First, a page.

NASA People

Text Size

Center Snapshot: Rob Wyman
Snapshot: Rob Wyman. Image above: Rob Wyman, a former Coast Guardsman with a history of communicating in difficult situations, is the News Chief at NASA Langley. Photo credit: NASA/Sean Smith

By: Jim Hodges

The house in New Orleans was in Broadmoor, a neighborhood the Realtor said "was affectionately known as the bottom of the bowl."

"I remember saying, 'that sounds quaint,' " said Rob Wyman, who recently retired from the Coast Guard and has assumed the post of News Chief in the News Media Office of NASA Langley's Strategic Relationships Office. "It was a great house, great neighborhood, great location."

And then it was under nine feet of water.

In late August of 2005, Hurricane Katrina tested the capability of much of the federal government. It was a personal test for Wyman, then a lieutenant in his 18th year in the service after coming through the enlisted ranks and being commissioned. He was the Coast Guard's chief communicator in the region.

And it was a personal test for wife Stephanie and their two sons. Katrina hit New Orleans on the weekend Jacob Wyman was celebrating his first birthday. Brother Luke was 3.

The next four weeks were something out of a novel. At times, a horror novel.

"It was crazy down there," said Wyman, a Greensboro, N.C., native who went in the Coast Guard at 18 to earn eligibility for education benefits, then stayed because he loved the service.

His job was to communicate with the public about what the Coast Guard was doing, while managing a plan that involved embedding public affairs personnel with front-line units. Wyman was to do all of that from St. Louis, where communications connectivity could be maintained.

But first, Stephanie, Luke and Jacob.

Before moving to New Orleans, the Wymans had been stationed in Houston. There, they had friends who provided a haven for Stephanie and the children while Wyman went to St. Louis with the Coast Guard. A quick look at the Broadmoor after Katrina had done its worst offered an assessment of ruin.

"I don't think I've ever worked as hard in my life as during Katrina," said Wyman. "It was difficult because we were away and we knew our house was gone. It was difficult on a lot of different levels, but there was never any work that was more rewarding than what the Coast Guard did during Hurricane Katrina. We rescued 37,000 people."

That meant there were 37,000 stories and more to tell. One of them was at home.

"We intuitively knew, and this speaks to the strength of my wife, we knew that she was not going back to New Orleans," Wyman said. "Her job was to find some continuity for the kids. She got a job, got the kids enrolled in school and called me and told me we needed to find a place to rent."

He went to Houston long enough to do just that … and long enough to hear reports about Hurricane Rita.

It was on the way.

"It was a bowling ball, bigger than Katrina, that was headed straight for Houston," Wyman said. "Nobody was messing around with Rita, so within a month, we had a second evacuation. This time, I evacuated them to the Coast Guard command post in Alexandria, La."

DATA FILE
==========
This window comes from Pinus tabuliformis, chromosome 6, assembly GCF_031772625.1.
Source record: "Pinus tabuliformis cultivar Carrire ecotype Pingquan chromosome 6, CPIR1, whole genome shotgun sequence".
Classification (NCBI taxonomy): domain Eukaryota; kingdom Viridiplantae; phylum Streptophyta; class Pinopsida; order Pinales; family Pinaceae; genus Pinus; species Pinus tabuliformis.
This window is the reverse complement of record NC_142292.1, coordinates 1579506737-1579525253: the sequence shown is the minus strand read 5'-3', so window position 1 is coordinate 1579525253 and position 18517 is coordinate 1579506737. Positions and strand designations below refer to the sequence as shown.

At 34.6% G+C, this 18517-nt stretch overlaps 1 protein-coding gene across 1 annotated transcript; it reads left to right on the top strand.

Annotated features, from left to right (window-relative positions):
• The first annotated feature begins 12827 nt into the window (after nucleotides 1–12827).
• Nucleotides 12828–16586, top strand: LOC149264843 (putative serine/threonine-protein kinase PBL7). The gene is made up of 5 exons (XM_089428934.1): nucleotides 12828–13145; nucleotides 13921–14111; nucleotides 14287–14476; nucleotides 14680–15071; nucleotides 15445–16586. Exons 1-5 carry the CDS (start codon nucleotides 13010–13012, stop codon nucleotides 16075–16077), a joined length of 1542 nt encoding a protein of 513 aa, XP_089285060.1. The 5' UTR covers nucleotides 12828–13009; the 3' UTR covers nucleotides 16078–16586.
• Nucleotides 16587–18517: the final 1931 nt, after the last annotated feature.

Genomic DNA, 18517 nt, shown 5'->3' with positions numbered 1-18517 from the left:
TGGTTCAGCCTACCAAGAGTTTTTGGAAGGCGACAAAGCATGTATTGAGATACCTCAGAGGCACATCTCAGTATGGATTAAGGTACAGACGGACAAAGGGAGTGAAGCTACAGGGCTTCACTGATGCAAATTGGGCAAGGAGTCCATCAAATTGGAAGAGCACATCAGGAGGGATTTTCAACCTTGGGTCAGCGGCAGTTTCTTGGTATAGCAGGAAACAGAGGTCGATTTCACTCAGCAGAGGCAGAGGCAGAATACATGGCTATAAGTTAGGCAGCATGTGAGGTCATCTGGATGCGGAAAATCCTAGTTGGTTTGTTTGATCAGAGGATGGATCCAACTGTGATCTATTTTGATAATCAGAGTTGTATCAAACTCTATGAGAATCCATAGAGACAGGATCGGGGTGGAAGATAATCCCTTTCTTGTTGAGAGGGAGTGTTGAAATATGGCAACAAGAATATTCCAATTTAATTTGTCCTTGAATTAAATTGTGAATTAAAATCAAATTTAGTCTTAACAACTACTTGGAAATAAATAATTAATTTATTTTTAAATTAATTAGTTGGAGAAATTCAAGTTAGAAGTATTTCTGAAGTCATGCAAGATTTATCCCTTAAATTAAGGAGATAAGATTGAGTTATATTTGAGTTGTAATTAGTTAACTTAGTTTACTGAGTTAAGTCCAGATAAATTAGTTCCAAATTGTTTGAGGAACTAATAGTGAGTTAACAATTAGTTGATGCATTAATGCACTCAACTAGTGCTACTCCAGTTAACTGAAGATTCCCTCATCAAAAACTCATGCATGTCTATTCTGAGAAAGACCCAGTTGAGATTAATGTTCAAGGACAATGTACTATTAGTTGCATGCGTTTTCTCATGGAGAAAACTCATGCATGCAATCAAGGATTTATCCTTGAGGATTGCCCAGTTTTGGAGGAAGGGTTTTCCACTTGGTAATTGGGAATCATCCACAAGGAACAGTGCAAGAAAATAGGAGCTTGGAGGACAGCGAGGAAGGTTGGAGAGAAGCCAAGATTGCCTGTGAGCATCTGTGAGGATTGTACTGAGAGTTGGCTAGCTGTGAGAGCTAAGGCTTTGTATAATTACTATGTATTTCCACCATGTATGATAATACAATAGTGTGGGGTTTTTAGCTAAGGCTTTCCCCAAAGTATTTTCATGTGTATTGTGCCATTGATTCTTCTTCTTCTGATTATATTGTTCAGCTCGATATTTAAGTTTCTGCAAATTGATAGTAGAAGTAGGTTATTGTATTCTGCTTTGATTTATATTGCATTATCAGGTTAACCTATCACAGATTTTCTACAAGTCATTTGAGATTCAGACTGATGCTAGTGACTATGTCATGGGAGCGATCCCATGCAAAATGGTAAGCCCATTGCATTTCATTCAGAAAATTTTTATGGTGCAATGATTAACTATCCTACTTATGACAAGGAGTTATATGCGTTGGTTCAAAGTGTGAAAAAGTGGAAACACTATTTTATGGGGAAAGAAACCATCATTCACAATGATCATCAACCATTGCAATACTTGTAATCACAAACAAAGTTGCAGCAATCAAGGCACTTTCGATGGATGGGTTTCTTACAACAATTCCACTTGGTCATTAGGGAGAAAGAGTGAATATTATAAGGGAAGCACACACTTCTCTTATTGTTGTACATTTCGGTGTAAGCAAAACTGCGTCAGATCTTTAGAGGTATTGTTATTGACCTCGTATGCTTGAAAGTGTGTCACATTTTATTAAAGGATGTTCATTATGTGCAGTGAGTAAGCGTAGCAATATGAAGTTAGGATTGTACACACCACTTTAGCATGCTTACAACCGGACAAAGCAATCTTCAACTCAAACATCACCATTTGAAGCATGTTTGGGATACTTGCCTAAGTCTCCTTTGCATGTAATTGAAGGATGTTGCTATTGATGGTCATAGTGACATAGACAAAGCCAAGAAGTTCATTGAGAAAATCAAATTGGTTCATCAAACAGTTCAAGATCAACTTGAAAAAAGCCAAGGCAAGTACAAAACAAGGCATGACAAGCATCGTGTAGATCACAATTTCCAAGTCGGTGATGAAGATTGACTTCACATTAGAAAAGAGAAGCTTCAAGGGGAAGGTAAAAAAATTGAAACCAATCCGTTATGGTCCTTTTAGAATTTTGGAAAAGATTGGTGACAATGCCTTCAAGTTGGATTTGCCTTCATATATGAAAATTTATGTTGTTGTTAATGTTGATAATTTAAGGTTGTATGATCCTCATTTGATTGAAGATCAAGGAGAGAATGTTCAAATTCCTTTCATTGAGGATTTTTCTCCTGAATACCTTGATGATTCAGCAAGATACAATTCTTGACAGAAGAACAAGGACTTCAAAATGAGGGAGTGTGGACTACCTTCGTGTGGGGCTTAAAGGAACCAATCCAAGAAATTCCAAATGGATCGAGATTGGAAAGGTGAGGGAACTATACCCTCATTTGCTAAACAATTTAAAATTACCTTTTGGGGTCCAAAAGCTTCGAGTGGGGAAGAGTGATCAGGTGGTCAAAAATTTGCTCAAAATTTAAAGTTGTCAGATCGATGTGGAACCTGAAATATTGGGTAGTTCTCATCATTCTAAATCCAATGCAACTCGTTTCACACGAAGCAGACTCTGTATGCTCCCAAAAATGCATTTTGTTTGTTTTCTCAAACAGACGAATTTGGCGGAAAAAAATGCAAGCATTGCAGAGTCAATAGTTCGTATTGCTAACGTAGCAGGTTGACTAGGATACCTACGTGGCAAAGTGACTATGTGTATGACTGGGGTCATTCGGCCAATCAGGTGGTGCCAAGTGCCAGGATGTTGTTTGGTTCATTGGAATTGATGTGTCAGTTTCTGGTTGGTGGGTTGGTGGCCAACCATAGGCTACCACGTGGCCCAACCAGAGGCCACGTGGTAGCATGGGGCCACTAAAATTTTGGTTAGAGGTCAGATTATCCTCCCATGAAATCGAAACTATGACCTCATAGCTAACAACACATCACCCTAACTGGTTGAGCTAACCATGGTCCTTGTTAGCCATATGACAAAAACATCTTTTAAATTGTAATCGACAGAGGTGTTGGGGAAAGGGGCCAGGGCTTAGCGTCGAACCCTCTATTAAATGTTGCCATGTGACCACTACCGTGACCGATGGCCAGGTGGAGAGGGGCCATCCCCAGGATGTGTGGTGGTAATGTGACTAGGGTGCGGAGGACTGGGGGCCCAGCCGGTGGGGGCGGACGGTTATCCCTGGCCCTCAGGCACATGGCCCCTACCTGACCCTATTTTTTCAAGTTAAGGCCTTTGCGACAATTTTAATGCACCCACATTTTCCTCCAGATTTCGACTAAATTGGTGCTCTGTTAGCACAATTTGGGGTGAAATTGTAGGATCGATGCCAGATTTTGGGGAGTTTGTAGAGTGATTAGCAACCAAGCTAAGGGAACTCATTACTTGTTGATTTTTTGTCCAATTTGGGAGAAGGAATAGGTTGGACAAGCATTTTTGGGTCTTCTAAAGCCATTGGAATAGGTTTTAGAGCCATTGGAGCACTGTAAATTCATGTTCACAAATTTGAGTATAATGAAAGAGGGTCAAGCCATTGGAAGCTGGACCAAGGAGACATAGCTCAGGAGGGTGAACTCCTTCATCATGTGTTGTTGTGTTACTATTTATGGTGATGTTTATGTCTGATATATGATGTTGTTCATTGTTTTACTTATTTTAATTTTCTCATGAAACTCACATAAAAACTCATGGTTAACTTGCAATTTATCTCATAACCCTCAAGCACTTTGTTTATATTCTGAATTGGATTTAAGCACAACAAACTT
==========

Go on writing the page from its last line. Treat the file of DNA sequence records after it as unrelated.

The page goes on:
With Rita on its way, the rescuers could be in jeopardy, so Wyman went to New Orleans to run the Coast Guard program. Rita hit – but east of Houston, at the Texas-Louisiana border, and veered north and east, toward Alexandria.

"By the time it got to Alexandria, it had weakened, but it still knocked out the water and power," he said. "I had salvaged a few things from the house in New Orleans, stuff like plates and glassware from high shelves, and then I went back to Alexandria.

"As I walked into the room, not knowing they had been without water and power for five days, I saw she was walking out with suitcases. Stephanie said, 'I'm done. I'm going back to Houston.' "

Wyman got the family there, then went to New Orleans. Months later, the Coast Guard moved him to Portsmouth, where he oversaw communications for half the globe, including Coast Guard involvement in piracy operations off the Horn of Africa, earthquake relief operations in Haiti and, last year, the Deepwater Horizon oil spill in the Gulf of Mexico.

And now Wyman is at Langley, where he is learning something new after 24 years in the Coast Guard.

"There actually are a lot of similarities between what I've seen with the Coast Guard and what I've seen in a very short time at NASA, and one is that we've got people who are amazingly creative and committed and love what they do," he said. "The environment is similar, even if what's being done is different."

Stephanie Wyman is settled in as a sixth-grade math teacher in Virginia Beach, now hearing lectures on science, technology, engineering and math (STEM) education from her husband, who gets them regularly at Langley.

The sons are into baseball, golf and the other things boys get into. They are joined during holidays by another Wyman, Ben, who is 18 and lives in Spain.

Perhaps life can be more settled for them after Wyman's career involved Hurricane Andrew in Miami, blizzards in Syracuse, N.Y., and Washington, D.C., Katrina, Rita and the Deepwater Horizon spill, drug busts on the high seas and bouts with piracy.

But in some ways, they can't seem to get away from it. Luke recently joined an Amateur Athletic Union baseball club in Virginia Beach, and his father had to laugh when he learned the team's name was the Hurricanes.

"During Hurricane Season, I still get that rock in my belly," Wyman said, then laughed. "I was asked by people I know in the Coast Guard never to be assigned to Alaska or Hawaii. They're afraid of tsunamis or volcanic eruptions."

No doubt, Stephanie Wyman probably would agree.

+ Return to the Researcher News